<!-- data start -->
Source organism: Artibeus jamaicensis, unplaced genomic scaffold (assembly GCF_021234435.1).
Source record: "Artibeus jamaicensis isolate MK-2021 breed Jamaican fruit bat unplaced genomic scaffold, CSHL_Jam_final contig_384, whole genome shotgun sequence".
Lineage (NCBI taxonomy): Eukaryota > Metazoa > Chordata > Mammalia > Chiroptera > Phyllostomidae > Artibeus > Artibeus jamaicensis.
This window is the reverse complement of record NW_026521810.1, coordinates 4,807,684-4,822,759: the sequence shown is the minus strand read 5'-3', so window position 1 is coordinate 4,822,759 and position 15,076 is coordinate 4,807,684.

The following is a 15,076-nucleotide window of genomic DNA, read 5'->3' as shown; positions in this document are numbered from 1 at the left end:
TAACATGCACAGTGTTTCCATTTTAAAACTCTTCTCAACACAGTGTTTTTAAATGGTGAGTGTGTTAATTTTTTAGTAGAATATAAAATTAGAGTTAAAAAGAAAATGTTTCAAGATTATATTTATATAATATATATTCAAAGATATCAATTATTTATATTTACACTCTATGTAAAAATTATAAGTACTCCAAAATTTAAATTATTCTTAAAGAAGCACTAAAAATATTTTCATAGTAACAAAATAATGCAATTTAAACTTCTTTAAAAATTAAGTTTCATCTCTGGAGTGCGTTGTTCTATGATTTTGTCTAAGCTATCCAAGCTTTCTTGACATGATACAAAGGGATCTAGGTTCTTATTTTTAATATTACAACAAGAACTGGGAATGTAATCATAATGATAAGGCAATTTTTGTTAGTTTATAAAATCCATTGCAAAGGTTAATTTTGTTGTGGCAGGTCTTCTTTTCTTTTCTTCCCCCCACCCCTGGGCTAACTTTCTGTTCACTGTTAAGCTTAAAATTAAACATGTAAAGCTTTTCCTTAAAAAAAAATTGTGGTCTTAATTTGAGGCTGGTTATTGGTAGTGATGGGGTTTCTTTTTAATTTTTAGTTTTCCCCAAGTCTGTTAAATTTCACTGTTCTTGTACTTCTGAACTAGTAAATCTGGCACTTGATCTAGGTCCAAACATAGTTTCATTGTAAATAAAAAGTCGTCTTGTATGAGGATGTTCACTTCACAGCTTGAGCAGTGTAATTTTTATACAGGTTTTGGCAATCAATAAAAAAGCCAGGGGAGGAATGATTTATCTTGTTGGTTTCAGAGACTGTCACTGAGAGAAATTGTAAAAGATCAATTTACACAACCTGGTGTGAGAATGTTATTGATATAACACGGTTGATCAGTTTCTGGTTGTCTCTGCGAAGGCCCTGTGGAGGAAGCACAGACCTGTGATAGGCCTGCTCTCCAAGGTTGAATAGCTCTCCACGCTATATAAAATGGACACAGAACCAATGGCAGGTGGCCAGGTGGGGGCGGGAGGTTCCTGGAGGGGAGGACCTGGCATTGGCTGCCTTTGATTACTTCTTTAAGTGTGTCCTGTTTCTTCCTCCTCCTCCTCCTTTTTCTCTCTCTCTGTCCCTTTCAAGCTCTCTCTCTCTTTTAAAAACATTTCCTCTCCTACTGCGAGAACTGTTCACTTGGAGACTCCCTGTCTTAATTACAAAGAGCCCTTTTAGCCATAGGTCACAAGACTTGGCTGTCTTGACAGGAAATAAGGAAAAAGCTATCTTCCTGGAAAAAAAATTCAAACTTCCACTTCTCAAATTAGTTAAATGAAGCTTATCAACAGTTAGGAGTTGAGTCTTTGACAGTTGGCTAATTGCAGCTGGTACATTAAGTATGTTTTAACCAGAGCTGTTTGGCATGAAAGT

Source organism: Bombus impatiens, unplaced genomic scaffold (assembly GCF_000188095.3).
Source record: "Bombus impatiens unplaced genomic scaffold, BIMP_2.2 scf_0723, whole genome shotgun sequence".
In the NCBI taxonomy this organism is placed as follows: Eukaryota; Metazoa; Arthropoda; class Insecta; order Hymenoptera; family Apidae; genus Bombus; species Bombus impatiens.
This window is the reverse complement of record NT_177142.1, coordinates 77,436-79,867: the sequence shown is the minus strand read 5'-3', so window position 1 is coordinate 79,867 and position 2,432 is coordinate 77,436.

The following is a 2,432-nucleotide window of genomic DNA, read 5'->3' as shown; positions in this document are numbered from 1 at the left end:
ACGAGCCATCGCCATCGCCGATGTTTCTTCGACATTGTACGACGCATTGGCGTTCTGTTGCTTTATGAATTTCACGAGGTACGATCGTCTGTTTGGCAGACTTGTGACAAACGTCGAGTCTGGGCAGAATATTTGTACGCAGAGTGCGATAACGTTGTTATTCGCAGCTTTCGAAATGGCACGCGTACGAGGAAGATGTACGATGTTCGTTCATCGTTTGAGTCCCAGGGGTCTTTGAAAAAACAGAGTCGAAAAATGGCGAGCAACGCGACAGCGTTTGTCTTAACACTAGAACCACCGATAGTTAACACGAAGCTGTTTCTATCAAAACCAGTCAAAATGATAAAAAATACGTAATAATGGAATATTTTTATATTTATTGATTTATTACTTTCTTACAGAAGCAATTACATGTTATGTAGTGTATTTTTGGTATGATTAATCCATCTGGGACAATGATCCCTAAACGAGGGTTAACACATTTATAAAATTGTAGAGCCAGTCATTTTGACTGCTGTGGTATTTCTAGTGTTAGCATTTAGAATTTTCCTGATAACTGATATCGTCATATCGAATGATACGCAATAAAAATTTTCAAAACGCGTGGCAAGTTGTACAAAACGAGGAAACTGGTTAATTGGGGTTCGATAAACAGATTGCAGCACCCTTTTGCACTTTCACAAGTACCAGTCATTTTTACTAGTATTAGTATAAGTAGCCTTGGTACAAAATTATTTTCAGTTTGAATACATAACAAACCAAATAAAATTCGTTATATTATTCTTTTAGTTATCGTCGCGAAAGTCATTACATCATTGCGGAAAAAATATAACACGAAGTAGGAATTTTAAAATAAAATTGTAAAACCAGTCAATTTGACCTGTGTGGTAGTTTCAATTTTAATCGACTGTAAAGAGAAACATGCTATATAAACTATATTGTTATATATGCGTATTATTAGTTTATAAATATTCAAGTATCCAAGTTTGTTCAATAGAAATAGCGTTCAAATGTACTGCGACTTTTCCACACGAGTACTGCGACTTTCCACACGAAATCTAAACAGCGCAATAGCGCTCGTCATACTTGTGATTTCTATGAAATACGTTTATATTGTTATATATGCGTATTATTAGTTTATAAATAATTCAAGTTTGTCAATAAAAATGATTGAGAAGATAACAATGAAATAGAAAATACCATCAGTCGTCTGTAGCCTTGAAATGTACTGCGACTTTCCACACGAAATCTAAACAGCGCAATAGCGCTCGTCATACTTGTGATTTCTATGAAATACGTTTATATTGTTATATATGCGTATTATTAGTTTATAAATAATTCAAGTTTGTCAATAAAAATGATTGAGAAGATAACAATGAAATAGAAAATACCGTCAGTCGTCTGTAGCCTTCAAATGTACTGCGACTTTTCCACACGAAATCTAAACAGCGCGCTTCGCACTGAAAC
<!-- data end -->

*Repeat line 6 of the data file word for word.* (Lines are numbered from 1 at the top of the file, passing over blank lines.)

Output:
TAACATGCACAGTGTTTCCATTTTAAAACTCTTCTCAACACAGTGTTTTTAAATGGTGAGTGTGTTAATTTTTTAGTAGAATATAAAATTAGAGTTAAAAAGAAAATGTTTCAAGATTATATTTATATAATATATATTCAAAGATATCAATTATTTATATTTACACTCTATGTAAAAATTATAAGTACTCCAAAATTTAAATTATTCTTAAAGAAGCACTAAAAATATTTTCATAGTAACAAAATAATGCAATTTAAACTTCTTTAAAAATTAAGTTTCATCTCTGGAGTGCGTTGTTCTATGATTTTGTCTAAGCTATCCAAGCTTTCTTGACATGATACAAAGGGATCTAGGTTCTTATTTTTAATATTACAACAAGAACTGGGAATGTAATCATAATGATAAGGCAATTTTTGTTAGTTTATAAAATCCATTGCAAAGGTTAATTTTGTTGTGGCAGGTCTTCTTTTCTTTTCTTCCCCCCACCCCTGGGCTAACTTTCTGTTCACTGTTAAGCTTAAAATTAAACATGTAAAGCTTTTCCTTAAAAAAAAATTGTGGTCTTAATTTGAGGCTGGTTATTGGTAGTGATGGGGTTTCTTTTTAATTTTTAGTTTTCCCCAAGTCTGTTAAATTTCACTGTTCTTGTACTTCTGAACTAGTAAATCTGGCACTTGATCTAGGTCCAAACATAGTTTCATTGTAAATAAAAAGTCGTCTTGTATGAGGATGTTCACTTCACAGCTTGAGCAGTGTAATTTTTATACAGGTTTTGGCAATCAATAAAAAAGCCAGGGGAGGAATGATTTATCTTGTTGGTTTCAGAGACTGTCACTGAGAGAAATTGTAAAAGATCAATTTACACAACCTGGTGTGAGAATGTTATTGATATAACACGGTTGATCAGTTTCTGGTTGTCTCTGCGAAGGCCCTGTGGAGGAAGCACAGACCTGTGATAGGCCTGCTCTCCAAGGTTGAATAGCTCTCCACGCTATATAAAATGGACACAGAACCAATGGCAGGTGGCCAGGTGGGGGCGGGAGGTTCCTGGAGGGGAGGACCTGGCATTGGCTGCCTTTGATTACTTCTTTAAGTGTGTCCTGTTTCTTCCTCCTCCTCCTCCTTTTTCTCTCTCTCTGTCCCTTTCAAGCTCTCTCTCTCTTTTAAAAACATTTCCTCTCCTACTGCGAGAACTGTTCACTTGGAGACTCCCTGTCTTAATTACAAAGAGCCCTTTTAGCCATAGGTCACAAGACTTGGCTGTCTTGACAGGAAATAAGGAAAAAGCTATCTTCCTGGAAAAAAAATTCAAACTTCCACTTCTCAAATTAGTTAAATGAAGCTTATCAACAGTTAGGAGTTGAGTCTTTGACAGTTGGCTAATTGCAGCTGGTACATTAAGTATGTTTTAACCAGAGCTGTTTGGCATGAAAGT